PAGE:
Memories are not static. They are dynamic constructions of the brain that regularly get updated, modified and reorganized through experience. The brain is constantly remembering and forgetting information — and much of this happens automatically during sleep.
When it comes to intentional forgetting, prior studies focused on locating “hotspots” of activity in the brain’s control structures, such as the prefrontal cortex, and long-term memory structures, such as the hippocampus.
In a new study, scientists shed light on the sensory and perceptual areas of the brain, specifically the ventral temporal cortex, and the patterns of activity there that correspond to memory representations of complex visual stimuli.
Using a technique called neuroimaging, scientists at the University of Texas at Austin have discovered that forgetting something takes more mental effort than trying to remind it. This surprising result extends prior research on intentional forgetting, which focused on reducing attention to the unwanted information through redirecting attention away from unwanted experiences or suppressing the memory’s retrieval.
Jarrod Lewis-Peacock, the study’s senior author and an assistant professor of psychology at UT Austin said, “We may want to discard memories that trigger maladaptive responses, such as traumatic memories so that we can respond to new experiences in more adaptive ways. Decades of research has shown that we have the ability to voluntarily forget something, but how our brains do that is still being questioned. Once we can figure out how memories are weakened and devise ways to control this, we can design treatment to help people rid themselves of unwanted memories.”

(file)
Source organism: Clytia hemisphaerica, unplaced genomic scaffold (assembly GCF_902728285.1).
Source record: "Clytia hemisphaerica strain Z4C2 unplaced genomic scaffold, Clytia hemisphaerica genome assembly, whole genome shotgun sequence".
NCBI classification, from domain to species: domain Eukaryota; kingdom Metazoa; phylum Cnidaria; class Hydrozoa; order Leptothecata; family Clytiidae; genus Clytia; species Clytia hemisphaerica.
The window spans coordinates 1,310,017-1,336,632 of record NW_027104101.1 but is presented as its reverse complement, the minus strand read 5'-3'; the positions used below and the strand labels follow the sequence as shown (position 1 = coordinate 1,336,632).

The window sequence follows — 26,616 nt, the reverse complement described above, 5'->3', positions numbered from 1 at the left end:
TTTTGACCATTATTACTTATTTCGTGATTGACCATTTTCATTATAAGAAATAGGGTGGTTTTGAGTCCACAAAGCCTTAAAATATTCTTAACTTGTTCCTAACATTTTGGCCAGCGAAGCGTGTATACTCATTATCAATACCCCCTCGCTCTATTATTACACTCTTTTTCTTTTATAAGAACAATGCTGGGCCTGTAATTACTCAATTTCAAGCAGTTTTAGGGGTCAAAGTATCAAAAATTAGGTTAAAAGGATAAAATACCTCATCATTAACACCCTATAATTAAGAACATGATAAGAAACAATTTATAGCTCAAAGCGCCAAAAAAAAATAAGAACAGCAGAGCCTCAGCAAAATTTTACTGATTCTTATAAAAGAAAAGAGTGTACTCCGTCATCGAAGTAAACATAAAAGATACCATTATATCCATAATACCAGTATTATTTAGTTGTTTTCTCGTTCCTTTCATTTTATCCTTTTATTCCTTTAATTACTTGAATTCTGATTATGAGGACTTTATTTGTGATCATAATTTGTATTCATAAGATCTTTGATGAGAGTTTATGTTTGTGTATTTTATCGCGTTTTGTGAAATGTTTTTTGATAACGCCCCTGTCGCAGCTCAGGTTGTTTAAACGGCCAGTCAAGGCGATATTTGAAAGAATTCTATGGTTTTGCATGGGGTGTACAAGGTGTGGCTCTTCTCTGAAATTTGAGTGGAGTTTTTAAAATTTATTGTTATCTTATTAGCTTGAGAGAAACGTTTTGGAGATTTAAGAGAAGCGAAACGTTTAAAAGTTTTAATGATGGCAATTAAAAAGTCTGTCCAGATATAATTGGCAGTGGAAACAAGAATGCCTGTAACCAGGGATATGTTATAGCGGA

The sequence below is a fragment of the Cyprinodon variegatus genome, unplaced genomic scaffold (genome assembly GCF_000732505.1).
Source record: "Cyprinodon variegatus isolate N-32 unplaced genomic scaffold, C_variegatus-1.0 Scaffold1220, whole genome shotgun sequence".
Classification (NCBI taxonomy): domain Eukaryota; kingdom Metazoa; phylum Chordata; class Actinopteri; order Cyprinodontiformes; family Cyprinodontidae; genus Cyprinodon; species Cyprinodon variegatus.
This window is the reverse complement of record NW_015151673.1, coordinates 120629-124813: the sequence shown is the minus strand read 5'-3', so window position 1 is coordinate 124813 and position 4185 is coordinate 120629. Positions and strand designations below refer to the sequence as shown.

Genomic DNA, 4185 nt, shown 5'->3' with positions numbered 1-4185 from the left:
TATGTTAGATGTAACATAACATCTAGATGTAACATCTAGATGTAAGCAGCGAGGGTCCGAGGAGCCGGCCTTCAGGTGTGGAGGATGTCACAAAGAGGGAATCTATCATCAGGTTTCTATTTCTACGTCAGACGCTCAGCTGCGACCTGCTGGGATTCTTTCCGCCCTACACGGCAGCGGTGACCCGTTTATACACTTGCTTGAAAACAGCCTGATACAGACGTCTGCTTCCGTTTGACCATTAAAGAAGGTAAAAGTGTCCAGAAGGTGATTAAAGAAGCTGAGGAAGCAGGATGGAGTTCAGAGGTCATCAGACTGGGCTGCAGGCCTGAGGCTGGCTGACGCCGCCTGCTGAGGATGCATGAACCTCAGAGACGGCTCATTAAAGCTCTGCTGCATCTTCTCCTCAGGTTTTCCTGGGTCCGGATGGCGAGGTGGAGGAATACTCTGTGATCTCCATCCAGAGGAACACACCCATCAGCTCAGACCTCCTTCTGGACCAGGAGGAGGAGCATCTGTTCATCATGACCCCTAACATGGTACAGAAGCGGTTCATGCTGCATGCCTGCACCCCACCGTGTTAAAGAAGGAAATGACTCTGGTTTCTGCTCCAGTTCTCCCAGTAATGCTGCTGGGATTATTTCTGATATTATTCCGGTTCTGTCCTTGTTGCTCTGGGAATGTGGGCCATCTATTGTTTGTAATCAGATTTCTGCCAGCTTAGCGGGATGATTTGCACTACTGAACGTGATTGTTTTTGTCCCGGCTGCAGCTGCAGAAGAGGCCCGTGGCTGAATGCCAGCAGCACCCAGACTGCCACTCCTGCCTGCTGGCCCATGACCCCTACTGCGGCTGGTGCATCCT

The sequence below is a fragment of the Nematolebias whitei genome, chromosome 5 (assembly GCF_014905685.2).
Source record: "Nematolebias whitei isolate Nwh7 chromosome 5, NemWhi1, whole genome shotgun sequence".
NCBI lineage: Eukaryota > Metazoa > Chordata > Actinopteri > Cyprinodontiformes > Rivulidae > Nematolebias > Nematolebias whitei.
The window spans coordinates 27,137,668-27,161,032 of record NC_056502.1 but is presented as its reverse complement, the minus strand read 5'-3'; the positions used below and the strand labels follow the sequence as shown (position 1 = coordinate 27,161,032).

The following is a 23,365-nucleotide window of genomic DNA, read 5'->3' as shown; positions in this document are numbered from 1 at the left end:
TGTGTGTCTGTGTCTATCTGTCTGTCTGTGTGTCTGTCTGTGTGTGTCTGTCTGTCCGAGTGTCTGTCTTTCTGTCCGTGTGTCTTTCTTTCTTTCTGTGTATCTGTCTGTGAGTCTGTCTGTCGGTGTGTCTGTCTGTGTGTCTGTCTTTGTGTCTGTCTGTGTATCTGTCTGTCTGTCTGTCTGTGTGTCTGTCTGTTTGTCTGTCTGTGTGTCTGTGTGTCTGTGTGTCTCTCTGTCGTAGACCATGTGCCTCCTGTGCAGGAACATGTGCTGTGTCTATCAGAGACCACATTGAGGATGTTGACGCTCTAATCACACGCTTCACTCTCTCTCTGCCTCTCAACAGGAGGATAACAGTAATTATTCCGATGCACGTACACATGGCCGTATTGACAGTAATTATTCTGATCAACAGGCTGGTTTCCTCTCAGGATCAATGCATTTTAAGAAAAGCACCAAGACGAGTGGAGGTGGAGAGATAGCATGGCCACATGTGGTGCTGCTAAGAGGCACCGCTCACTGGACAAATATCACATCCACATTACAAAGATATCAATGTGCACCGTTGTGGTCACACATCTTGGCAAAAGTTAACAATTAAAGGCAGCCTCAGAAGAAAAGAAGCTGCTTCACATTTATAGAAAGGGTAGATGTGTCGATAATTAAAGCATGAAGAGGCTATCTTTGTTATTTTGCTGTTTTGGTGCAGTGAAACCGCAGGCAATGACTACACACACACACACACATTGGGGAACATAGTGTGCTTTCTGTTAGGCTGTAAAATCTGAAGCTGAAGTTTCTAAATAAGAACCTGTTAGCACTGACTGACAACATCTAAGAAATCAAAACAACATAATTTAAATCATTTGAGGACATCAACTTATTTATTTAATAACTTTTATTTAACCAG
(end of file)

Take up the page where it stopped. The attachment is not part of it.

“We’re looking not at the source of attention in the brain.”
Using neuroimaging, scientists tracked the patterns of brain activity and showed a group of healthy adults images of scenes and faces, instructing them to either remember or forget each image. They found that scientists tracked the patterns of brain activity and showed a group of healthy adults images of scenes and faces, instructing them to either remember or forget each image.
Tracy Wang, lead author of the study and a psychology postdoctoral fellow at UT Austin said, “A moderate level of brain activity is critical to this forgetting mechanism. Too strong, and it will strengthen the memory; too weak, and you won’t modify it. Importantly, it’s the intention to forget that increases the activation of the memory, and when this activation hits the ‘moderate level’ sweet spot, that’s when it leads to later forgetting of that experience.”
Lewis-Peacock said, “The researchers also found that participants were more likely to forget scenes than faces, which can carry much more emotional information. We’re learning how these mechanisms in our brain respond to different types of information, and it will take a lot of further research and replication of this work before we understand how to harness our ability to forget.”
“This will make way for future studies on how we process, and hopefully get rid of, those really strong, sticky emotional memories, which can have a powerful impact on our health and well-being.”
The study is published in the Journal of Neuroscience.